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Study: Night Vision Driving Difficulties May Actually Be Your Headlights

Approximately half of all traffic fatalities occur during the hours of dusk through dawn, when it is dark and visibility may be difficult. That is why it is so important to have good, working headlights on your vehicle. But a new study by the Insurance Institute for Highway Safety (IIHS) found that the headlights on most vehicles just are not bright enough.

In its first headlight study, the IIHS rated a total of 82 headlights for 2016 models of mid-size vehicles. There are actually only 31 models, however, many of these vehicles are designed with different combinations of headlights.

The tests were conducted on a track located at the IIHS Research Center. All tests were performed after dark. A special device which can measure light from both low beams and high beams was used. Measurements were taken from five different angles: as the vehicle was driving straight, as it took a sharp left curve, a sharp right curve, a gradual left curve, and a gradual right curve. The device also is able to measure the glare emitting from oncoming vehicles at the low beam setting.

Only one model – the Toyota Prius v – received a rating of good. Eleven models received a rating of acceptable. These models included:

  • Audi A3
  • Honda Accord 4-door
  • Infiniti Q50
  • Lexus ES
  • Lexus IS
  • Mazda 6
  • Nissan Maxima
  • Subaru Outback
  • Volkswagen CC
  • Volkswagen Jetta
  • Volvo S60

Surprisingly, many of the luxury models of vehicles received ratings of either marginal or poor for their headlights. The marginal ratings were given to:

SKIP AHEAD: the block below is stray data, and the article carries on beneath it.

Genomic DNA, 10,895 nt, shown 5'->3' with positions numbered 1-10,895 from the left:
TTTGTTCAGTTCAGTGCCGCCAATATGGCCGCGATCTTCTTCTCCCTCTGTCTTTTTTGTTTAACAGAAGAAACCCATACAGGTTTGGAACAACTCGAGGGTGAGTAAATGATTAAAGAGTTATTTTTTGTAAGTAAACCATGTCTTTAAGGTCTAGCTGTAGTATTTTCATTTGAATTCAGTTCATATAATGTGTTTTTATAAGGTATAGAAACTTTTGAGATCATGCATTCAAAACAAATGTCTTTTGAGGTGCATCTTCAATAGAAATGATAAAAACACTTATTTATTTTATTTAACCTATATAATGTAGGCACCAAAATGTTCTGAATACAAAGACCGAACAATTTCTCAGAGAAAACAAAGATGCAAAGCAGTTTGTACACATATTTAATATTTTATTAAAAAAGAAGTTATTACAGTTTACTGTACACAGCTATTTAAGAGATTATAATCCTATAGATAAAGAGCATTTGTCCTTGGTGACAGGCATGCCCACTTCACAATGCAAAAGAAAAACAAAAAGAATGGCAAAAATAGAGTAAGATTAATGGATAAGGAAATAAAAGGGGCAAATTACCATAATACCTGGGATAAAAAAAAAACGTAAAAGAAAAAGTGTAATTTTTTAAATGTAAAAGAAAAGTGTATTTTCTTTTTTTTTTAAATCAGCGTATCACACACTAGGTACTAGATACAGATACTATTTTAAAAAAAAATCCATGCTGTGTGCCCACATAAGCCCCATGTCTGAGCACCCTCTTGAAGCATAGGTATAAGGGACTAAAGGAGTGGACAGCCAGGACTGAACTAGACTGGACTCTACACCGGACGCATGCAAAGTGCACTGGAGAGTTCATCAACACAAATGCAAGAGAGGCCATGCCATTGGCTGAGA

• Acura TLX
  • Audi A4
  • BMW 2 series
  • BMW 3 series
  • Chrysler 200
  • Ford Fusion
  • Lincoln MKZ
  • Subaru Legacy
  • Toyota Camry

Vehicles which received the Institute’s lowest rating of poor for their headlights were:

  • Buick Verano
  • Cadillac ATS
  • Chevrolet Malibu 
  • Chevrolet Malibu Limited
  • Hyundai Sonata
  • Kia Optima
  • Mercedes-Benz C-Class
  • Mercedes-Benz CLA
  • Nissan Altima
  • Volkswagen Passat

In North Carolina, drivers are required to turn on their headlights from sunset to sunrise. They are also required to turn on their lights if conditions restrict visibility to 400 feet or less or whenever windshield wipers are being used because of inclement weather.

If you have been injured in a car accident caused by another driver, contact a skilled North Carolina personal injury attorney to find out what legal options you may have. Our injury firm also offers a free car accident injury guide, which covers topics such as what damages can be claimed, how much a claim may be worth, and how passenger injury cases are different.

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